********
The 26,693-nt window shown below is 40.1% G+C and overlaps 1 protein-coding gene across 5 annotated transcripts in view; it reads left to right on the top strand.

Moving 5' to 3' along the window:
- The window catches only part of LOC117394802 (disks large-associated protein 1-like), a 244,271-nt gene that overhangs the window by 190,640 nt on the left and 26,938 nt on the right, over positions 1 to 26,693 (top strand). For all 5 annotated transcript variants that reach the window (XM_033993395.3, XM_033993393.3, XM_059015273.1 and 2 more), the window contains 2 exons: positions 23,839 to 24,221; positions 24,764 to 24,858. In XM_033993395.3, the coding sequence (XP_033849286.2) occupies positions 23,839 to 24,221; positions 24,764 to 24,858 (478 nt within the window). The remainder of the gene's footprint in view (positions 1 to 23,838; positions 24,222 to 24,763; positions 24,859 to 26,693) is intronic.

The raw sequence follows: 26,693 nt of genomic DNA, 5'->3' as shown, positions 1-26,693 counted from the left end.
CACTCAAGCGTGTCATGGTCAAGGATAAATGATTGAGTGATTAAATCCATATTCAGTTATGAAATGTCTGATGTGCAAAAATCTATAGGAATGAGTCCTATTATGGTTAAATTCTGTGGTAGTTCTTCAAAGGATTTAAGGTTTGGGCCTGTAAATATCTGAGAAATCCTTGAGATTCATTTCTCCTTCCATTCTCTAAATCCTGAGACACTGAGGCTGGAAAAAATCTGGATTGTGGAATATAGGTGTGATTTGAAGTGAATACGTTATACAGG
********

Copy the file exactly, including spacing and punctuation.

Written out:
The 26,693-nt window shown below is 40.1% G+C and overlaps 1 protein-coding gene across 5 annotated transcripts in view; it reads left to right on the top strand.

Moving 5' to 3' along the window:
- The window catches only part of LOC117394802 (disks large-associated protein 1-like), a 244,271-nt gene that overhangs the window by 190,640 nt on the left and 26,938 nt on the right, over positions 1 to 26,693 (top strand). For all 5 annotated transcript variants that reach the window (XM_033993395.3, XM_033993393.3, XM_059015273.1 and 2 more), the window contains 2 exons: positions 23,839 to 24,221; positions 24,764 to 24,858. In XM_033993395.3, the coding sequence (XP_033849286.2) occupies positions 23,839 to 24,221; positions 24,764 to 24,858 (478 nt within the window). The remainder of the gene's footprint in view (positions 1 to 23,838; positions 24,222 to 24,763; positions 24,859 to 26,693) is intronic.

The raw sequence follows: 26,693 nt of genomic DNA, 5'->3' as shown, positions 1-26,693 counted from the left end.
CACTCAAGCGTGTCATGGTCAAGGATAAATGATTGAGTGATTAAATCCATATTCAGTTATGAAATGTCTGATGTGCAAAAATCTATAGGAATGAGTCCTATTATGGTTAAATTCTGTGGTAGTTCTTCAAAGGATTTAAGGTTTGGGCCTGTAAATATCTGAGAAATCCTTGAGATTCATTTCTCCTTCCATTCTCTAAATCCTGAGACACTGAGGCTGGAAAAAATCTGGATTGTGGAATATAGGTGTGATTTGAAGTGAATACGTTATACAGG